A Guide to Lasting Powers of Attorney: Why Act Now?

Understanding Lasting Powers of Attorney (LPA)

One common misconception about Lasting Powers of Attorney (LPA) is that they are only necessary when you fall ill and cannot manage your affairs.

However, the best practice is to arrange them while you are fit and well. This ensures they are registered with the Office of the Public Guardian (OPG) and ready to serve your needs, should you ever become unable to make your own decisions.

LPAs have been a cornerstone of legal planning for centuries, enabling individuals to appoint someone they trust to manage their affairs if they are no longer able to do so themselves.

There are two main types of LPAs:

  1. Health and Welfare LPA: Allows your appointed attorney to make decisions about your care, living arrangements, and medical treatment.
  2. Property and Financial Affairs LPA: Enables your attorney to handle your finances, such as paying bills, managing investments, and selling property on your behalf.

Both types of LPAs remain valid even if you lose mental capacity, ensuring continuous protection of your interests.

The Risks of Delaying Your LPA

Failing to establish an LPA can lead to significant legal and financial complications if you unexpectedly become incapacitated.

Without an LPA, managing your affairs would require a relative or friend to apply for deputyship through the Court of Protection.

This process is not only costly but can take several months to complete, during which your financial health may suffer severely.

Moreover, there is no guarantee that the Court will appoint the person you would have chosen.

They might instead appoint a professional unknown to you, such as a retired solicitor or even a local authority.

This uncertainty can be distressing for both you and your loved ones.

Who Can and Should Make an LPA?

Anyone over the age of 18 with the mental capacity to do so can make an LPA in England and Wales.

When selecting your attorney, it’s crucial to choose someone you trust implicitly, whether a family member, a close friend, or a professional.

It’s also vital that this person is not facing bankruptcy, as this could disqualify them from serving as your attorney.

Guidance, Restrictions, and Registration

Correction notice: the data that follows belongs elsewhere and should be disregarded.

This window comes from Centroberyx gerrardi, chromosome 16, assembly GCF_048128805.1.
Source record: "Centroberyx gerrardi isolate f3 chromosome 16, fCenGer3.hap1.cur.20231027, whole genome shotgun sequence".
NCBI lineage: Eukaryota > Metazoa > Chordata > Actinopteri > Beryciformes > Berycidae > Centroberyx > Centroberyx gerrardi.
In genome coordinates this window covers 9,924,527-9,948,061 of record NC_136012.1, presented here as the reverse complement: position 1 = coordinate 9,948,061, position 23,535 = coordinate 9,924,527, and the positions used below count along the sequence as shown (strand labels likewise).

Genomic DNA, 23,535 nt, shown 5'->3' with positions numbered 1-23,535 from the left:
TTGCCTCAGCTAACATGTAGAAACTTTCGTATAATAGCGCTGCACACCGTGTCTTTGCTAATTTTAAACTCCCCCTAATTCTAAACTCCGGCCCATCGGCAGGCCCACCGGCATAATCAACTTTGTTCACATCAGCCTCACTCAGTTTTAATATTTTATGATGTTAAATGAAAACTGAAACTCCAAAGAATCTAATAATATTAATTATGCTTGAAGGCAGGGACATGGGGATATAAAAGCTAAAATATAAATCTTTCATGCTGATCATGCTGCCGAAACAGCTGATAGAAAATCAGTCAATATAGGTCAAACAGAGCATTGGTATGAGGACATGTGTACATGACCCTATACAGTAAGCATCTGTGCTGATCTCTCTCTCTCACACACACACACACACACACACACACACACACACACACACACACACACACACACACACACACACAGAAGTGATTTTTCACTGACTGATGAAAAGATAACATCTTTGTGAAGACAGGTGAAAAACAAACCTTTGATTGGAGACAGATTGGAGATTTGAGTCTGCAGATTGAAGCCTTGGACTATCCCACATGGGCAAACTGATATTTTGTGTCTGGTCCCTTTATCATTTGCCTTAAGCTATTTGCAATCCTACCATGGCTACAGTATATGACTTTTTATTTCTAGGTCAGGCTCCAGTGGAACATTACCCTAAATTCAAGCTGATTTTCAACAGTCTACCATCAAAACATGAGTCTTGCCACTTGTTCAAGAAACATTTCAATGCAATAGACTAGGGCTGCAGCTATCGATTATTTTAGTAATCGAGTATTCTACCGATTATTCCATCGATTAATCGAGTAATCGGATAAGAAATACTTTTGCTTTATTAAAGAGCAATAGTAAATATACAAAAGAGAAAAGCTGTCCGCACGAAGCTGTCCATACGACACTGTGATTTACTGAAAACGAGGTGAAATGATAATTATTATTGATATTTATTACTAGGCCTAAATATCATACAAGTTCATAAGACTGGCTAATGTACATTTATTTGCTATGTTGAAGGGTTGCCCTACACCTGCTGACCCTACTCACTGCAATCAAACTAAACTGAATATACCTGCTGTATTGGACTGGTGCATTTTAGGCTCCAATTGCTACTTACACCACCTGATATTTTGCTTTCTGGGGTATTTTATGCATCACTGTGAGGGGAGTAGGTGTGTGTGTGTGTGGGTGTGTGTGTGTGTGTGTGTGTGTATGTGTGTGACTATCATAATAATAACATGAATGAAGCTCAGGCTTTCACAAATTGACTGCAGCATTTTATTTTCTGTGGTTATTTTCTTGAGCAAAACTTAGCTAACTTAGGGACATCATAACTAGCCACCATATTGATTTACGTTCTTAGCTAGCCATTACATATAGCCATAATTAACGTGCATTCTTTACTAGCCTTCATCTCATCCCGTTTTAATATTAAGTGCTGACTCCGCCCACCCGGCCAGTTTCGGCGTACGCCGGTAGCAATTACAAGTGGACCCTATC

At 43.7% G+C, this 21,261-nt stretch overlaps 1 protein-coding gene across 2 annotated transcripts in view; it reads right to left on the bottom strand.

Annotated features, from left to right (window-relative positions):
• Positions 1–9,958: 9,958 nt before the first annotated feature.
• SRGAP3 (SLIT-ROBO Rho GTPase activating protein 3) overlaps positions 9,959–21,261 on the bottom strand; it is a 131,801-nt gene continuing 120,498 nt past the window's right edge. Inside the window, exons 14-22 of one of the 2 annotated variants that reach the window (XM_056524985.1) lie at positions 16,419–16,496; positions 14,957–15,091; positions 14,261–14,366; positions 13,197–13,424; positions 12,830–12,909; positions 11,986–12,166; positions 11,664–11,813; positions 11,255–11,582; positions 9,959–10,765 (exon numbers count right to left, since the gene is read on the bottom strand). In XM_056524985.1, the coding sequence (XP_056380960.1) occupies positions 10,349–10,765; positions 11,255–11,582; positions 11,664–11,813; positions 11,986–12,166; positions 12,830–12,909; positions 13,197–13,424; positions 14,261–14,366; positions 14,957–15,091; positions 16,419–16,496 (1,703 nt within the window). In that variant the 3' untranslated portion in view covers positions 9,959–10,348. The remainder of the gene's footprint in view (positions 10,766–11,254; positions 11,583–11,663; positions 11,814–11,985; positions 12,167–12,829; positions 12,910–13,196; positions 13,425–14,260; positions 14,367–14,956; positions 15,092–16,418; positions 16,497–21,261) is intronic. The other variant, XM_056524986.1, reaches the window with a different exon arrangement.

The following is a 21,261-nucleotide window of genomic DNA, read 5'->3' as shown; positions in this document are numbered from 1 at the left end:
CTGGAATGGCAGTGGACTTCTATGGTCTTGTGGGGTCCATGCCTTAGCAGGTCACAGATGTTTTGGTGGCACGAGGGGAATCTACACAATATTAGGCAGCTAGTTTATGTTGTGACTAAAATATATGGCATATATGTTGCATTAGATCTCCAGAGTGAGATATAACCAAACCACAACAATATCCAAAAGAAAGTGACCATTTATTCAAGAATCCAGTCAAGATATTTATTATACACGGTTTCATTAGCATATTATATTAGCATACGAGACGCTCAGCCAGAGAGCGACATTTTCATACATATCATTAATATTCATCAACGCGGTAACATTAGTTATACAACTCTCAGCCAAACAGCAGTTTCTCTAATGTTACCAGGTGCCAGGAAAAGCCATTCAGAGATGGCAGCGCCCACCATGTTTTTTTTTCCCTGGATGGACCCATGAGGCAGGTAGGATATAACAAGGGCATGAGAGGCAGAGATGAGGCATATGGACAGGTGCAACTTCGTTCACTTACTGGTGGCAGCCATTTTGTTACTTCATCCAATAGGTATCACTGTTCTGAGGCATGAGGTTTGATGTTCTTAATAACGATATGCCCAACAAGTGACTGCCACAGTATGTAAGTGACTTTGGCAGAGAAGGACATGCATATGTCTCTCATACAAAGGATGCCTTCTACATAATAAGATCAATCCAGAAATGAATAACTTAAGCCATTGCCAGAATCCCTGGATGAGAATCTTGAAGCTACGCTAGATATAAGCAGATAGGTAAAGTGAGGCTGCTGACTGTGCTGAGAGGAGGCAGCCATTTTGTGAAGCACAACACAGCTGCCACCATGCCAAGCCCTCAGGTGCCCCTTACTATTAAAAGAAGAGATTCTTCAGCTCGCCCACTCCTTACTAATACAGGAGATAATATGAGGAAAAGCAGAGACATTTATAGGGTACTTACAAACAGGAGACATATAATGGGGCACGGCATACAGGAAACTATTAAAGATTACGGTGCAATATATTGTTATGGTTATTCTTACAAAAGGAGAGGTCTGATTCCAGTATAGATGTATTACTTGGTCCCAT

When setting up your LPA, you can provide non-binding guidance or enforceable restrictions on how your attorneys should act on your behalf.

These stipulations can cover everything from day-to-day decision-making to significant financial dealings.

It’s essential to register your LPA immediately after it’s executed to avoid any potential issues that could arise from outdated information.

The Office of the Public Guardian sets the registration fees, which may be reduced based on the donor’s income.

Safeguarding Your Future with The Legacy Wills Company

At The Legacy Wills Company, we understand the importance of planning for the future with certainty and security.

With over 25 years of experience in estate planning and a deep commitment to personalised service, we ensure that your wishes are honoured and your future is secure.

To learn more about how we can assist you with drafting and registering an LPA, book a discovery call and prepare for tomorrow by taking the right steps today.

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Client Testimonial

“Having seen John of Legacy Wills present at a property event, it was clear he had both the breadth of knowledge and experience and also the ability to make a very dry subject both understandable and engaging. That’s a tough call when talking about Wills, Trusts and death. John produced Wills and POA’s for myself and my wife in a timely, effective and reasonable manner. I have subsequently recommended him to numerous colleagues and friends to cut out the jargon and challenges surrounding this critical protection, which is too often deferred or neglected.”

Dan Norman